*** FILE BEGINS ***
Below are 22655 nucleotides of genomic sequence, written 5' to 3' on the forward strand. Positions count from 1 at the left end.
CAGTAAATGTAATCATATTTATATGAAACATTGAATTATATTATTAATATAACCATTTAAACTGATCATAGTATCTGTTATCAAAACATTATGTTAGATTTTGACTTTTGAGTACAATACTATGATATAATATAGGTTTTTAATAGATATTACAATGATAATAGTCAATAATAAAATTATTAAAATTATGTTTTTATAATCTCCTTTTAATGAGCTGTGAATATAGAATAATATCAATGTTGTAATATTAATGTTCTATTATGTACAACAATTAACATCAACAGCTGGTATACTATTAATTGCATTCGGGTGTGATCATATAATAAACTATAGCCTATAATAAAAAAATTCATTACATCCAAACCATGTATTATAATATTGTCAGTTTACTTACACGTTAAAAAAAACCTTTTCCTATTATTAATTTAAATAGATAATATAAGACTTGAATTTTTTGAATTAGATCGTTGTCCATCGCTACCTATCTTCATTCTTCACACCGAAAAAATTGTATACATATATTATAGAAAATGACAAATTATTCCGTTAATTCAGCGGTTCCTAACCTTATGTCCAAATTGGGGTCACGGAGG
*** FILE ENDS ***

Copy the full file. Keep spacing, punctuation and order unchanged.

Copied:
Below are 22655 nucleotides of genomic sequence, written 5' to 3' on the forward strand. Positions count from 1 at the left end.
CAGTAAATGTAATCATATTTATATGAAACATTGAATTATATTATTAATATAACCATTTAAACTGATCATAGTATCTGTTATCAAAACATTATGTTAGATTTTGACTTTTGAGTACAATACTATGATATAATATAGGTTTTTAATAGATATTACAATGATAATAGTCAATAATAAAATTATTAAAATTATGTTTTTATAATCTCCTTTTAATGAGCTGTGAATATAGAATAATATCAATGTTGTAATATTAATGTTCTATTATGTACAACAATTAACATCAACAGCTGGTATACTATTAATTGCATTCGGGTGTGATCATATAATAAACTATAGCCTATAATAAAAAAATTCATTACATCCAAACCATGTATTATAATATTGTCAGTTTACTTACACGTTAAAAAAAACCTTTTCCTATTATTAATTTAAATAGATAATATAAGACTTGAATTTTTTGAATTAGATCGTTGTCCATCGCTACCTATCTTCATTCTTCACACCGAAAAAATTGTATACATATATTATAGAAAATGACAAATTATTCCGTTAATTCAGCGGTTCCTAACCTTATGTCCAAATTGGGGTCACGGAGG